The elixir also contains benzoic acid, sucrose, ethanol, vanilla and orange flavour, propylene glycol, amaranth
The tablets also contain crospovidone, cellulose microcrystalline, povidone k 25, stearic palmitic acid, highly dispersed silica.

  • Existing kidney conditions
  • Pregnant, could be pregnant, trying to become pregnant or breast feeding

Are there any side effects?

Side effects tend to occur more commonly when bromide is taken for a long time or the active ingredient builds up in the body. They can include:

  • Drowsiness and lethargy
  • Concentration and memory difficulties
  • Loss of appetite which may lead to weight loss
  • Uncontrolled jerky movements (ataxia)
  • Acne or spots developing on the face and chest – these can be treated in the conventional way. Bromide can be continued if the spots are not troublesome but the dosage may be reduced.
  • A skin rash that forms blisters that burst to leave a dent in the skin. If this occurs, the doctor will stop bromide and change subsequent treatment.
  • Neurological side effects such as agitation, seeing or hearing things that are not there (hallucinations) and changes in memory, mood or thinking speed.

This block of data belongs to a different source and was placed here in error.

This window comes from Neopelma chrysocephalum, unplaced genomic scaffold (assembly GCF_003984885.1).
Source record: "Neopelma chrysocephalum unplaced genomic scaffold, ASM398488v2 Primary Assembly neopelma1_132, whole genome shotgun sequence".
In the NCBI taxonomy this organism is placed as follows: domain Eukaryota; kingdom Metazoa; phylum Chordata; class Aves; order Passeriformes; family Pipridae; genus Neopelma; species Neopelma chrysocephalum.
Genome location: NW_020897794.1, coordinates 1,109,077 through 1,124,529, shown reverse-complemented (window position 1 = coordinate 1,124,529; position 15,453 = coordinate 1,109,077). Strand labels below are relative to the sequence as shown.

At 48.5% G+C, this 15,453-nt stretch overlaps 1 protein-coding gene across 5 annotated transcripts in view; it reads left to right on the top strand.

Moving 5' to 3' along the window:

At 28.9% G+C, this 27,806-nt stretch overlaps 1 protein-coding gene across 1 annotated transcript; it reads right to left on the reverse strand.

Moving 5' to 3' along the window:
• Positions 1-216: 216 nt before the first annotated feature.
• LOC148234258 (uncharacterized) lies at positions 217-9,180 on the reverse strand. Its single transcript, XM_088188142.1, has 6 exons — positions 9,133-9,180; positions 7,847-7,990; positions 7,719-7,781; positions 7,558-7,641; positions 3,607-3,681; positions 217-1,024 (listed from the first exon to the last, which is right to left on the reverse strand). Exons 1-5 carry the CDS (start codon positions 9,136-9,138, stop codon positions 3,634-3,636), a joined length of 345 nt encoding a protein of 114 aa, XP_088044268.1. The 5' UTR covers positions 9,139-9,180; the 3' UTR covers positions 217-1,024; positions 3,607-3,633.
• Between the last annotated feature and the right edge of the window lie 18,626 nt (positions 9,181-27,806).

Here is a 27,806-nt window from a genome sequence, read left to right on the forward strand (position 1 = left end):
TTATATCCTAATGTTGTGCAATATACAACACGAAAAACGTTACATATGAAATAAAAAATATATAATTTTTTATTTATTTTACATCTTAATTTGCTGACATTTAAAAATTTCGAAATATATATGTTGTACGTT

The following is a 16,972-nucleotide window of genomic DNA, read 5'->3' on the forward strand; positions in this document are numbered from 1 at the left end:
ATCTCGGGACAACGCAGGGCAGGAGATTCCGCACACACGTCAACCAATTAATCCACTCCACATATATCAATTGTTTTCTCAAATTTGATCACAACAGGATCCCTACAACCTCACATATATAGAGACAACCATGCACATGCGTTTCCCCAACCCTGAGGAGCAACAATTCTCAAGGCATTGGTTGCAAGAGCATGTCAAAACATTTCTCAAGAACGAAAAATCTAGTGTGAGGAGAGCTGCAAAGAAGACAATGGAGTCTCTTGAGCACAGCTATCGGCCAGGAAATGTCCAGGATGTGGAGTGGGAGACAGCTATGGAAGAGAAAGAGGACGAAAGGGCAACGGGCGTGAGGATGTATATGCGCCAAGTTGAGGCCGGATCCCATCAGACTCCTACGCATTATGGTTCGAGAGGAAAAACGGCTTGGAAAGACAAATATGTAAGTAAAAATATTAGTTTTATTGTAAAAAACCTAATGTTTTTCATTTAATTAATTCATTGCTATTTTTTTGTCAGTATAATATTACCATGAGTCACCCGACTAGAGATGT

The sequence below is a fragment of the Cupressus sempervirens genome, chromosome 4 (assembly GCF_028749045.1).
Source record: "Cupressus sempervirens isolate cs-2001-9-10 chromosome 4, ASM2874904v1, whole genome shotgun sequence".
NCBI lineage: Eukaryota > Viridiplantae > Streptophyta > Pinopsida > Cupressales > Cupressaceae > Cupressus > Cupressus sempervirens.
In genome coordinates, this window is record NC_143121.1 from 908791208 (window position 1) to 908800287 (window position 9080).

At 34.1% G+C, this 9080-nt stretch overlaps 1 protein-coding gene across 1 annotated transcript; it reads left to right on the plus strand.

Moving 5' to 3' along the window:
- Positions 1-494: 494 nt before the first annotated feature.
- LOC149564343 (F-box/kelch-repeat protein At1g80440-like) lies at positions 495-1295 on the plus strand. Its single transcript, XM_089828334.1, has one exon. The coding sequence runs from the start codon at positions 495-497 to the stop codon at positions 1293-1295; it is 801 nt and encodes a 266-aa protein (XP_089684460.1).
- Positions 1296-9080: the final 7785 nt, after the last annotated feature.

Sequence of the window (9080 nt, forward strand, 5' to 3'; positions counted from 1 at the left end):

Each person reacts differently to medicines and so your child will not necessarily suffer from every side effect mentioned and may not experience any side effects.

Bromide and other medicines (interactions)

Some medicines can react with bromide, altering how well it works. Always check with your doctor or pharmacist before giving your child any other medicines, including herbal or complementary medicines.

Salt and salty foods can reduce how well bromide works. Try to limit the amount of salty foods your child eats and do not add salt to cooked foods if possible.


  • Keep medicines in a safe place where children cannot see or reach them.
  • Keep medicines at room temperature, away from bright light or direct sunlight, and away from heat.
  • Always give the medicine as prescribed by your doctor
  • If your child misses a dose of the medicine and you remember up to six hours afterwards, give the forgotten dose immediately. If you remember at or near the time that the next dose is due, just give your child the usual dose.
  • If your child vomits within 30 minutes or so of taking a dose and you are able to see the squash or tablet in the vomit, then give the dose again. If you cannot see the blackcurrant squash or tablet, do not give it again.
  • If your child has been taking the medicine regularly, do not stop it suddenly without advice. Your doctor may need to reduce the dose gradually.
  • If your child stops using a medicine or it passed its expiry date, please return it to your pharmacist. Do not flush it down the toilet or throw it away.
  • Always check that you have enough medicine and remember to order a new prescription in plenty of time.
Compiled by:
The Pharmacy department in collaboration with the Child and Family Information Group
Last review date:
June 2020